What’s your endgame?
Some business owners are happy to keep their ventures small, focusing only on the local markets where they belong to. Are you content with that?
Probably, you are looking to expand your business further to secure a better future, not only for you and your family but, equally important, for your workers who have helped you build your company from the bottom up.
If you are ready to take on new challenges for your business, you should strongly consider exporting your products to foreign markets.
Why? Here are a few important reasons.
Top Reasons to Consider Exporting
1. You get to diversify.
A business is a type of investment. Any savvy investor will tell you that you need to diversify your investments to protect your venture from vulnerabilities in the domestic market.
By tapping into new markets abroad and diversifying your investment, you manage your risks, provide a buffer for your local interests, and provide another source of income for your company.
2. You gain a new income stream.
Speaking of a new income stream, making a foray into exporting will help increase profits for you and ensure the stability of your business for the people who rely upon you.
If you believe that your product answers a definite need for consumers, customers will readily embrace your offerings. But you will need to find a reliable partner in the new market that you are eyeing to get into.
3. You find an opportunity to scale up.
You’ve got the resources – the equipment, the personnel, the expertise. Sometimes, companies are ready and willing to expand their operations only to be held back by the thinking that there is a limited market for their products.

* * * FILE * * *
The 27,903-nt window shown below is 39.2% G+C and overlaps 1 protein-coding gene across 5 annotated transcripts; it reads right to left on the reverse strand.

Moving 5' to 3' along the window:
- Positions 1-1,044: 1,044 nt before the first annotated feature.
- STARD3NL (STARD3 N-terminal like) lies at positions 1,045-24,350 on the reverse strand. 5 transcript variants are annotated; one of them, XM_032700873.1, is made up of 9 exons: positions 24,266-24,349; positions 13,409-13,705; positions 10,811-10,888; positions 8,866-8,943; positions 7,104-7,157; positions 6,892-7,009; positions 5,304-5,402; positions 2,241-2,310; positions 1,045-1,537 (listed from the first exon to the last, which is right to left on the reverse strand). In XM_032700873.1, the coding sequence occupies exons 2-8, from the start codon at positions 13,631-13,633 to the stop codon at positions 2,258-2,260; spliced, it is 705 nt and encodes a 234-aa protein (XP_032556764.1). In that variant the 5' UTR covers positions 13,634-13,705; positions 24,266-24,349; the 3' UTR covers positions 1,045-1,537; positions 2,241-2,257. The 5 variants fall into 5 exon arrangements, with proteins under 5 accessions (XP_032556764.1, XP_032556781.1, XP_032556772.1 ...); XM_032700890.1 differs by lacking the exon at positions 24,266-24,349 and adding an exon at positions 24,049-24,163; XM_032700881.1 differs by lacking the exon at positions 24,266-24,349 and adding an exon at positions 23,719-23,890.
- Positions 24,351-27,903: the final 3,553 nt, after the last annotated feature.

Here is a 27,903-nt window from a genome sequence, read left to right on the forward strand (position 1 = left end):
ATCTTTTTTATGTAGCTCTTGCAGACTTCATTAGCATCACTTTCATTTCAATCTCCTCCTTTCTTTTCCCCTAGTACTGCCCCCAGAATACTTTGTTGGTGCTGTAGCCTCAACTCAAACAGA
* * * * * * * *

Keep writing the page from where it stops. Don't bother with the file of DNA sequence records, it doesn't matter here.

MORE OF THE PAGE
By venturing outside of local markets, you can leverage your resources to grow your business further.
4. You can counter sales decline.
The sales of some products decline as they reach maturity in the domestic market. When this happens, you can either gamble and release new products to counter this decline or tap into new markets where a new group of consumers will readily embrace your products.
5. You can improve your products.
A good product can always be made better. And to take the necessary steps to improve your product, you need access to objective feedback.
Sometimes, it can be challenging to get multi-faceted feedback from just one market. By expanding your reach to foreign markets, you’ll be able to get a complete snapshot of what consumers think about your offerings as well as critical areas of improvement that you need to pay close attention to.
6. You can keep pace with competitors.
Following the footsteps of the competition is not always ideal. However, if your competitors are already exporting their goods to other countries, following suit allows you to attain a few key benefits.
For one, it will allow you to get on equal footing against the competition by neutralizing their advantage of selling in other markets. Also, if your local market has been invaded by products from other countries, you can counter your competition by entering their home market.
Risks to Watch Out For
As with any other venture, you have to be aware of the risks involved so that you can make an informed choice and move forward with sufficient preparation to face the challenges that come your way.
Here are some of the risks you might encounter when you make a foray into foreign markets.
Delivering to local suppliers poses its unique challenges. But when you need to deliver goods to another country, especially to one located in a different continent, things can get more complicated.